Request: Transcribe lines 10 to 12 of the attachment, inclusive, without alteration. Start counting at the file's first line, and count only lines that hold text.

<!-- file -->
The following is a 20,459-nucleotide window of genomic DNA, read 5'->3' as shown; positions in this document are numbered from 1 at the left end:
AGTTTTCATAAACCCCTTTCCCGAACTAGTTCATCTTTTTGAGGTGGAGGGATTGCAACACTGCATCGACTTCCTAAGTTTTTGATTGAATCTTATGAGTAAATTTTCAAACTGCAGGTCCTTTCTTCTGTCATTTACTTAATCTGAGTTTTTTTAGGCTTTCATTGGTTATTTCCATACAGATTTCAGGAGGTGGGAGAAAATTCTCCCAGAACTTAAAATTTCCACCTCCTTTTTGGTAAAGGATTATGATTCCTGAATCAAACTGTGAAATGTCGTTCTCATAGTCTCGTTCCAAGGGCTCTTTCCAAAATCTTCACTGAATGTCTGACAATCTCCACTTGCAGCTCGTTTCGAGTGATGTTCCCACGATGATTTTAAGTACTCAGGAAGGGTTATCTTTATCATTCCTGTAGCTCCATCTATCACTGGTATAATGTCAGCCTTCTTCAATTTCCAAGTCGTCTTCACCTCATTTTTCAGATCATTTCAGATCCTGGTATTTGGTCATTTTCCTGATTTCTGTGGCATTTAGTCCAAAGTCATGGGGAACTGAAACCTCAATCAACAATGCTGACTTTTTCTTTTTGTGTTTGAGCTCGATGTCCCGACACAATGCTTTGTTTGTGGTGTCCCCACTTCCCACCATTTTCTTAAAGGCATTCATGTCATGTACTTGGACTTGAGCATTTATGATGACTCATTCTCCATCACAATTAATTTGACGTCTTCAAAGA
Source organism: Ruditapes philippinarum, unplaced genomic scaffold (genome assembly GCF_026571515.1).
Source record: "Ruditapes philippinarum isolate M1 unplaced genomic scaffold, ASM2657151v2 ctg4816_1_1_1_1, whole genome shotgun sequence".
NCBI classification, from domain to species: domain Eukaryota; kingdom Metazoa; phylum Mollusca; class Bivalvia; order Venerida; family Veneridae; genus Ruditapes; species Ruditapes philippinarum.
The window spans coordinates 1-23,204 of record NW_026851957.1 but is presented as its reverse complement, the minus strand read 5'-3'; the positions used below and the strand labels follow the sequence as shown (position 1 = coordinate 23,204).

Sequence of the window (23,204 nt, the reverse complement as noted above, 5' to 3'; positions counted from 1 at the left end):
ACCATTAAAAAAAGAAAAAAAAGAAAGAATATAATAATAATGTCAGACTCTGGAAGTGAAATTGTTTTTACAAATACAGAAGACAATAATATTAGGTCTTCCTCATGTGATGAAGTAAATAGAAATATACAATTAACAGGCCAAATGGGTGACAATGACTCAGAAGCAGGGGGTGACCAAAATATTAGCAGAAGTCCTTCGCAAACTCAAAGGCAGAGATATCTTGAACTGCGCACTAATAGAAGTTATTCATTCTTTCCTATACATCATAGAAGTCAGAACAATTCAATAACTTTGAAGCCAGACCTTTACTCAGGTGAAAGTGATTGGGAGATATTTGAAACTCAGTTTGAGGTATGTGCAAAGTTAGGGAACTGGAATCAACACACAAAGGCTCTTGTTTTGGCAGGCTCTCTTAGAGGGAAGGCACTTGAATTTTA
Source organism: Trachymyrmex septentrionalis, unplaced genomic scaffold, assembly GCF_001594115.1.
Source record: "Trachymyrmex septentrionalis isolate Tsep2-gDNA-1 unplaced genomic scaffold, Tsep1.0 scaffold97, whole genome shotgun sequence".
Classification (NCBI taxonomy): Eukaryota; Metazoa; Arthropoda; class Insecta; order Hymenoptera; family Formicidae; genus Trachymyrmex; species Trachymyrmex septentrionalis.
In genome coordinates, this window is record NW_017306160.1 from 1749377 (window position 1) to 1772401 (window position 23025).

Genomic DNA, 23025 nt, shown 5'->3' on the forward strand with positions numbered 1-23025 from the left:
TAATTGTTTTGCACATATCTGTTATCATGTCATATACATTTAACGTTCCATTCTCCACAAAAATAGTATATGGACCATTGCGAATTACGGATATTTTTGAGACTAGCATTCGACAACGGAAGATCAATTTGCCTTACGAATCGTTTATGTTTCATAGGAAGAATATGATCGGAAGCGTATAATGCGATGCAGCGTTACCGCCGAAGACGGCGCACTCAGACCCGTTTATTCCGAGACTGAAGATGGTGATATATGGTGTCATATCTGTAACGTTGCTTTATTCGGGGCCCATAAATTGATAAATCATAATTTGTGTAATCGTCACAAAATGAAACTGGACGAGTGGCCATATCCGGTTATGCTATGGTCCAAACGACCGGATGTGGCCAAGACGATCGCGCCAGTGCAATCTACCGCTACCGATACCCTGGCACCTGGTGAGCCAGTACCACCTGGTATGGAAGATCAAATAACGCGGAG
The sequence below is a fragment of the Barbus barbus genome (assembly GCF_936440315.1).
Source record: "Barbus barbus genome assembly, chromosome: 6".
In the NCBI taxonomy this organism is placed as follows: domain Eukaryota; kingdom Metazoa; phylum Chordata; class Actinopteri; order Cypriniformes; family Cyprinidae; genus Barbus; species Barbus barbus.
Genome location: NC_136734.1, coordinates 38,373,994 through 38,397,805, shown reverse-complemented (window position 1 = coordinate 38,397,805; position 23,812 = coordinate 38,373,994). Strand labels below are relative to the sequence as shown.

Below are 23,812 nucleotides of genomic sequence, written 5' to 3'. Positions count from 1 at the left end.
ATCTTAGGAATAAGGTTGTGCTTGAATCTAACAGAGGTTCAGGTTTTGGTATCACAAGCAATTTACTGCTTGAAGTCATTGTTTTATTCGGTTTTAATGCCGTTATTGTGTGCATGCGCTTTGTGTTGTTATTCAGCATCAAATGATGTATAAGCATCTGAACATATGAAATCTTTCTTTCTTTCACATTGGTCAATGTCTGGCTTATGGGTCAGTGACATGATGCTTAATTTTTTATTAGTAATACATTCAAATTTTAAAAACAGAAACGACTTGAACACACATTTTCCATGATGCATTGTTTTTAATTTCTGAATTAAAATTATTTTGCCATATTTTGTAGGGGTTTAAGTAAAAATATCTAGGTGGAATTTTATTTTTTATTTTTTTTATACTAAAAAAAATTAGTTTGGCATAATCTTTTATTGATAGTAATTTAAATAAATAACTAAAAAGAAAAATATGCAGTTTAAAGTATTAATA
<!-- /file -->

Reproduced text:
Source record: "Trachymyrmex septentrionalis isolate Tsep2-gDNA-1 unplaced genomic scaffold, Tsep1.0 scaffold97, whole genome shotgun sequence".
Classification (NCBI taxonomy): Eukaryota; Metazoa; Arthropoda; class Insecta; order Hymenoptera; family Formicidae; genus Trachymyrmex; species Trachymyrmex septentrionalis.
In genome coordinates, this window is record NW_017306160.1 from 1749377 (window position 1) to 1772401 (window position 23025).